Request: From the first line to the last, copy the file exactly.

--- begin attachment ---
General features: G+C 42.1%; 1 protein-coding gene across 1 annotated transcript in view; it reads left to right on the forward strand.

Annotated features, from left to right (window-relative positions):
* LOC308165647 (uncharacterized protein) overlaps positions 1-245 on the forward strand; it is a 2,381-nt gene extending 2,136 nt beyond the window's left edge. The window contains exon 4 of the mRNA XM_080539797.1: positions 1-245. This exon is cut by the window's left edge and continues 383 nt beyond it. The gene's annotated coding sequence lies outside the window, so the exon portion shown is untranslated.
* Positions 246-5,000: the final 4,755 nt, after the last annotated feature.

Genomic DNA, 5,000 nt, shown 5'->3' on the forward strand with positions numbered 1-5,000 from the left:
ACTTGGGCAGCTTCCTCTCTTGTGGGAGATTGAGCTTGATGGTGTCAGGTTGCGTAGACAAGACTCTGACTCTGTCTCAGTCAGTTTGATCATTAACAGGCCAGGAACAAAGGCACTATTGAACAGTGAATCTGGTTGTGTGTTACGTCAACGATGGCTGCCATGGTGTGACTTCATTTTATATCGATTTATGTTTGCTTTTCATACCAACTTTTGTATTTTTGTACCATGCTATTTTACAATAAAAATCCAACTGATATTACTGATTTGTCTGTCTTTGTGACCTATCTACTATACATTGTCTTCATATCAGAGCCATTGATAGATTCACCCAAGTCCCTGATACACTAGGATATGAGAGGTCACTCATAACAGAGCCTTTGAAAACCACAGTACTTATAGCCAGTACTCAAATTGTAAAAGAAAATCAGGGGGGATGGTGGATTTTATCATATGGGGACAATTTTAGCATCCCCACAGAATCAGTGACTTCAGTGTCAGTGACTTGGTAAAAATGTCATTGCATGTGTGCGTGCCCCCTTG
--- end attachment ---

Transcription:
General features: G+C 42.1%; 1 protein-coding gene across 1 annotated transcript in view; it reads left to right on the forward strand.

Annotated features, from left to right (window-relative positions):
* LOC308165647 (uncharacterized protein) overlaps positions 1-245 on the forward strand; it is a 2,381-nt gene extending 2,136 nt beyond the window's left edge. The window contains exon 4 of the mRNA XM_080539797.1: positions 1-245. This exon is cut by the window's left edge and continues 383 nt beyond it. The gene's annotated coding sequence lies outside the window, so the exon portion shown is untranslated.
* Positions 246-5,000: the final 4,755 nt, after the last annotated feature.

Genomic DNA, 5,000 nt, shown 5'->3' on the forward strand with positions numbered 1-5,000 from the left:
ACTTGGGCAGCTTCCTCTCTTGTGGGAGATTGAGCTTGATGGTGTCAGGTTGCGTAGACAAGACTCTGACTCTGTCTCAGTCAGTTTGATCATTAACAGGCCAGGAACAAAGGCACTATTGAACAGTGAATCTGGTTGTGTGTTACGTCAACGATGGCTGCCATGGTGTGACTTCATTTTATATCGATTTATGTTTGCTTTTCATACCAACTTTTGTATTTTTGTACCATGCTATTTTACAATAAAAATCCAACTGATATTACTGATTTGTCTGTCTTTGTGACCTATCTACTATACATTGTCTTCATATCAGAGCCATTGATAGATTCACCCAAGTCCCTGATACACTAGGATATGAGAGGTCACTCATAACAGAGCCTTTGAAAACCACAGTACTTATAGCCAGTACTCAAATTGTAAAAGAAAATCAGGGGGGATGGTGGATTTTATCATATGGGGACAATTTTAGCATCCCCACAGAATCAGTGACTTCAGTGTCAGTGACTTGGTAAAAATGTCATTGCATGTGTGCGTGCCCCCTTG